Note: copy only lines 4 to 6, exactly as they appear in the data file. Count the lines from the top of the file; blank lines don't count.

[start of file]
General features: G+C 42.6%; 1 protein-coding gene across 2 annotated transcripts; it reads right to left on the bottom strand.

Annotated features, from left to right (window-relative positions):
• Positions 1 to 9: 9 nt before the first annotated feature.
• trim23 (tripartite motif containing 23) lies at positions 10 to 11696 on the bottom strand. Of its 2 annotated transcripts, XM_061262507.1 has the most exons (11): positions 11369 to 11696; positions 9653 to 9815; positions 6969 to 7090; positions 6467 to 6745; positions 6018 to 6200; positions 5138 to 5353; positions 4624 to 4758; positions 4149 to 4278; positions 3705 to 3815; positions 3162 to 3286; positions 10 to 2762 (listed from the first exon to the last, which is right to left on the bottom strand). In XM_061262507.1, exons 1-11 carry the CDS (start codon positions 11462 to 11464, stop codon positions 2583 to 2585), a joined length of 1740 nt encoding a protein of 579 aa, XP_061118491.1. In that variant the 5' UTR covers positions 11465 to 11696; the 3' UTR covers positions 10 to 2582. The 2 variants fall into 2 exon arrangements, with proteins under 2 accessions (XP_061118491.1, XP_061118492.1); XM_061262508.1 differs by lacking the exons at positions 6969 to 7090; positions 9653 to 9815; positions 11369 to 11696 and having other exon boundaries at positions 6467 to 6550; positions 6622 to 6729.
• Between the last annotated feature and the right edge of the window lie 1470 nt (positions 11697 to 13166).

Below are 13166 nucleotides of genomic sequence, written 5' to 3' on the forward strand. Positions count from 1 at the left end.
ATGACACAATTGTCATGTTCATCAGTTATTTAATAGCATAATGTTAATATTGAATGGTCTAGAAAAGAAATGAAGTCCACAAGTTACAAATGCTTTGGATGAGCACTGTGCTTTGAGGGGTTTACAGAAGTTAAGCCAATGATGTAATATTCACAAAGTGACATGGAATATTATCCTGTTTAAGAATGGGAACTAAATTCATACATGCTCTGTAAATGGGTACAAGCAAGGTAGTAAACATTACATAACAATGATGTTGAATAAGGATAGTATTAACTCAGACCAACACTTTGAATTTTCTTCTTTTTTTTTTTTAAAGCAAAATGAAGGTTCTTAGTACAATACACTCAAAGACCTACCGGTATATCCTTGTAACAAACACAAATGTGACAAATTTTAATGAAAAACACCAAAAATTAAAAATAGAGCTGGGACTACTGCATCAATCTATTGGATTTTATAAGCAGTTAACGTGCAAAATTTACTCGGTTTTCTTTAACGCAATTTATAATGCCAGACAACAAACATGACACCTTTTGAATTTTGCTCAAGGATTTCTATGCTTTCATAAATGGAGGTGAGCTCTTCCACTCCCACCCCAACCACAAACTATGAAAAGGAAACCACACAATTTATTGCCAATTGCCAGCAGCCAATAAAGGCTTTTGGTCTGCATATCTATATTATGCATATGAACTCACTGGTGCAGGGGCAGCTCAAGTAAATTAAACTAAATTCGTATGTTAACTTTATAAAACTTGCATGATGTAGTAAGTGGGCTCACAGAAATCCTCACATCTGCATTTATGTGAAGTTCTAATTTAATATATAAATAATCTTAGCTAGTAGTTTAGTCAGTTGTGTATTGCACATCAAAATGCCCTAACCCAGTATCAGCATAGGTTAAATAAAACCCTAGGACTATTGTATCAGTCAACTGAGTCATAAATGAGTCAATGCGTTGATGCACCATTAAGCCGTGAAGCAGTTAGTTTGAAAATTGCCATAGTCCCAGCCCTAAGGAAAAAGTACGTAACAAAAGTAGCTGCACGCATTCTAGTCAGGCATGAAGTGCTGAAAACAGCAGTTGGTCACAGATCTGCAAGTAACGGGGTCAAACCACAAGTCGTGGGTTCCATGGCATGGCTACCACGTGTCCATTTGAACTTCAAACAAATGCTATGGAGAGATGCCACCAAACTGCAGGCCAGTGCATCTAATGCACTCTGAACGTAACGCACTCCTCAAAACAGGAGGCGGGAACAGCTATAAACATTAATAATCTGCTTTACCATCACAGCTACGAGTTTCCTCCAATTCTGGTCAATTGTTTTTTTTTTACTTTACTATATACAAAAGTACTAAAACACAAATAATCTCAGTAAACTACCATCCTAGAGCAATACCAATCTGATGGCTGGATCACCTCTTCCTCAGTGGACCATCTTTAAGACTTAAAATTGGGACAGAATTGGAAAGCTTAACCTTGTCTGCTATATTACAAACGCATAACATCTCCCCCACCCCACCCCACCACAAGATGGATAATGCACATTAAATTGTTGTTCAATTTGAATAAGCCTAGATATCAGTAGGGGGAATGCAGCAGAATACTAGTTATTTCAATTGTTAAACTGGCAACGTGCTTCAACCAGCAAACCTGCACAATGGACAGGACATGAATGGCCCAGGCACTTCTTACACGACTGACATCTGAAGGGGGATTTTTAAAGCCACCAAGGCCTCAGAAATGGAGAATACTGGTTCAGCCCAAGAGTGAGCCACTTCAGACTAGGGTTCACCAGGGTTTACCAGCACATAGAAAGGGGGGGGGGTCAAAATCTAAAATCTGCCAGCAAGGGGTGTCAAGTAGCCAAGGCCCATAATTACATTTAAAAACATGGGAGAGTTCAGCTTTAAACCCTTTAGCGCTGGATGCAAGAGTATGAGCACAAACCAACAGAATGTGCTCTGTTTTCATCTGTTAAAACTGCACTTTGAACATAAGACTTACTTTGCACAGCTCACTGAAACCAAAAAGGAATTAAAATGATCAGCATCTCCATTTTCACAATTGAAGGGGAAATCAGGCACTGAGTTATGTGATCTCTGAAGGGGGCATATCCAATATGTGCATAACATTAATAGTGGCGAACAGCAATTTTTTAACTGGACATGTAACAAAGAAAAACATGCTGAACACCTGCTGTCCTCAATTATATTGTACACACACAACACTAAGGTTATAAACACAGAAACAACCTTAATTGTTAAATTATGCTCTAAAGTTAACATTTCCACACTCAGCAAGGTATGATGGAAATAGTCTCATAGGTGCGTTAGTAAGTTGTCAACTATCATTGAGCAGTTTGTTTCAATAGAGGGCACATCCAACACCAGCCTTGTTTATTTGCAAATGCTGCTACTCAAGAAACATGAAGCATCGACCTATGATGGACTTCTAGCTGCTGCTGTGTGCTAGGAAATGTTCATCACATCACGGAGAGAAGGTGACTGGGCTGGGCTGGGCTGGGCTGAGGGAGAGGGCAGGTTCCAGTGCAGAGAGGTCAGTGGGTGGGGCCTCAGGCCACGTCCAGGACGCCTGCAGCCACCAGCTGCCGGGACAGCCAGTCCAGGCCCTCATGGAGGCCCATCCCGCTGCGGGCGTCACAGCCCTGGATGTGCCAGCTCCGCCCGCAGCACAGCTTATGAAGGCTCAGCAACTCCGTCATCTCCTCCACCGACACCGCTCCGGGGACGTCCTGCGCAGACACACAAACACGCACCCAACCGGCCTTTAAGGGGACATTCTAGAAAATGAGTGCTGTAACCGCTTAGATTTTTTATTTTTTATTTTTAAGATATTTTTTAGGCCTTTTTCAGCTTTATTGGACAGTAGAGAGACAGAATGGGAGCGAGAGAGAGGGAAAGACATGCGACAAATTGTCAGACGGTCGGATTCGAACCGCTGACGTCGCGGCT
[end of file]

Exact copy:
• trim23 (tripartite motif containing 23) lies at positions 10 to 11696 on the bottom strand. Of its 2 annotated transcripts, XM_061262507.1 has the most exons (11): positions 11369 to 11696; positions 9653 to 9815; positions 6969 to 7090; positions 6467 to 6745; positions 6018 to 6200; positions 5138 to 5353; positions 4624 to 4758; positions 4149 to 4278; positions 3705 to 3815; positions 3162 to 3286; positions 10 to 2762 (listed from the first exon to the last, which is right to left on the bottom strand). In XM_061262507.1, exons 1-11 carry the CDS (start codon positions 11462 to 11464, stop codon positions 2583 to 2585), a joined length of 1740 nt encoding a protein of 579 aa, XP_061118491.1. In that variant the 5' UTR covers positions 11465 to 11696; the 3' UTR covers positions 10 to 2582. The 2 variants fall into 2 exon arrangements, with proteins under 2 accessions (XP_061118491.1, XP_061118492.1); XM_061262508.1 differs by lacking the exons at positions 6969 to 7090; positions 9653 to 9815; positions 11369 to 11696 and having other exon boundaries at positions 6467 to 6550; positions 6622 to 6729.
• Between the last annotated feature and the right edge of the window lie 1470 nt (positions 11697 to 13166).

Below are 13166 nucleotides of genomic sequence, written 5' to 3' on the forward strand. Positions count from 1 at the left end.